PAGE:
I was lying in bed this morning, listening to the Morning Joe Show on MSNBC on the tellie, trying to go back to sleep after my wife woke me up with…well, the TV. I had a pillow over my head trying to muffle the sound, when I heard him say that there was a new, surprising statistic that came out recently about abortion. I cracked a little space between my ears and the pillow.
He said that after decades of progress in which the percentage of people polled had somewhat steadily reported that they were more in favor of abortions, or as he styled it , were “pro-choice”, a recent poll indicates that the trend seems to be reversing. Apparently, the percentage of pro-choice people dropped by six points while the percentage of the so-call pro-life folks (actually, anti- abortion) increased by three points. I’m not sure where the other three points went to (presumably undecided). While this doesn’t really seem to be all that alarming, since the percentages are pretty close to acceptable standards of deviation and error, and the steady progress he assumed was really a haphazard up-and-down movement on the graph, Scarborough, in his usual inimitable fashion, felt like he had to expound on the answer to this reversal, as if it was really profound news. This is what morning talk show hosts do.
According to him, the technology and medicine surrounding the field of OB/GYN had increased tremendously since 1973, the year of Roe v. Wade, in numerous ways. Not only has the age of viability decreased a good bit, allowing babies to be born earlier, and survive their premature birth, but advances in imaging technology allow us now to peer into the womb in almost 3D Technicolor relief, giving us a much greater appreciation for the humanity within. He thinks that people who look at their children in such realistic detail are becoming more anti-abortion. While there may be something to that, it doesn’t do a lot to advance or set back the argument for or against abortion.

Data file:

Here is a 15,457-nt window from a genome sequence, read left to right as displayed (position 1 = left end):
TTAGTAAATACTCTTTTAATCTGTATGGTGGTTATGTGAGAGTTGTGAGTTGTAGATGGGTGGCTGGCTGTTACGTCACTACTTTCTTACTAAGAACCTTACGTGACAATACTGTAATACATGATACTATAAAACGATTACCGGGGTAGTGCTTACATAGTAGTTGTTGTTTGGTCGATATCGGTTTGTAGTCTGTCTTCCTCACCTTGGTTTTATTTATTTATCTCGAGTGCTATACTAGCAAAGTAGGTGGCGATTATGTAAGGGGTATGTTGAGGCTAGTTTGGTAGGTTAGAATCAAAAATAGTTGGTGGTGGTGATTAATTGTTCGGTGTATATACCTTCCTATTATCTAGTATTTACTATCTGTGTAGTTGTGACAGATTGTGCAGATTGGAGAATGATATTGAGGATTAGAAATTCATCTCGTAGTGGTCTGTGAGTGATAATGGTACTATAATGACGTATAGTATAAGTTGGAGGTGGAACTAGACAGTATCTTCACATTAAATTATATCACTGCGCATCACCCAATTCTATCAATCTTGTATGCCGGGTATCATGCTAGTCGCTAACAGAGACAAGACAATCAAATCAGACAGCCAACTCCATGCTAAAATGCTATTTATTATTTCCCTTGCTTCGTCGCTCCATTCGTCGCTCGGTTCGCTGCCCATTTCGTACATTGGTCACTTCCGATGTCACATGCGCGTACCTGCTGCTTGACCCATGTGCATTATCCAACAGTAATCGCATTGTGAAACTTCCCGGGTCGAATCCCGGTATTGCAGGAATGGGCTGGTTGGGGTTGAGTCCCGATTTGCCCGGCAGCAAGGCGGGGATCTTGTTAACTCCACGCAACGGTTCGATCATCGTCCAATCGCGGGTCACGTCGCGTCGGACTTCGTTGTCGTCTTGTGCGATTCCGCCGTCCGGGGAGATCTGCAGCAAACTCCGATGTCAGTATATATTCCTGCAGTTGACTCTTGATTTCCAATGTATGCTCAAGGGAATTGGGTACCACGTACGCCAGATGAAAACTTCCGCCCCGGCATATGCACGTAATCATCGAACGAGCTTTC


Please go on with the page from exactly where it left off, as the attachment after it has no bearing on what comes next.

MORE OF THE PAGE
On the whole, with some exceptions, babies who are aborted are unwanted, mistakes of the “heat of the moment”, and the pregnancies are terminated by women who truly feel, after a lot of serious thought, that it is not in their best interests or that of the child’s to be brought into the world at that time. It is a choice they make, and one only they can make, or at least that’s how they feel. There is no alternative, other than having the child, which to them is not a viable alternative. Society really does very little for poor, single mothers, and if they also happen to be non-white, adoption is not really a widespread alternative either. And don’t forget that republicans in Congress and state legislatures are attempting (and succeeding) to dismantle the very small safety nets in place.
There is no doubt in their mind, I’m sure, that the lump of cells in their womb is a potential child, but knowing that, and seeing their options (or the dearth thereof) they still choose to terminate.
If they could see the child in all its full grown glory, it may be that some might have a different opinion. Hence all the current proposed legislation designed to force the women to look at trans-vaginal sonogram pictures, or wait for a proscribed period of time while reading literature with graphic pictures. Or being read statements of discouragement from doctors under penalty of law. All of this is designed to make them change their minds. Maybe it’s a good thing for some women, too. I can’t say with any certainty, sitting here at my keyboard, that any woman’s choice to terminate is made with all the possible amounts of knowledge that the best of society can muster to be at her disposal to help her make such a difficult decision.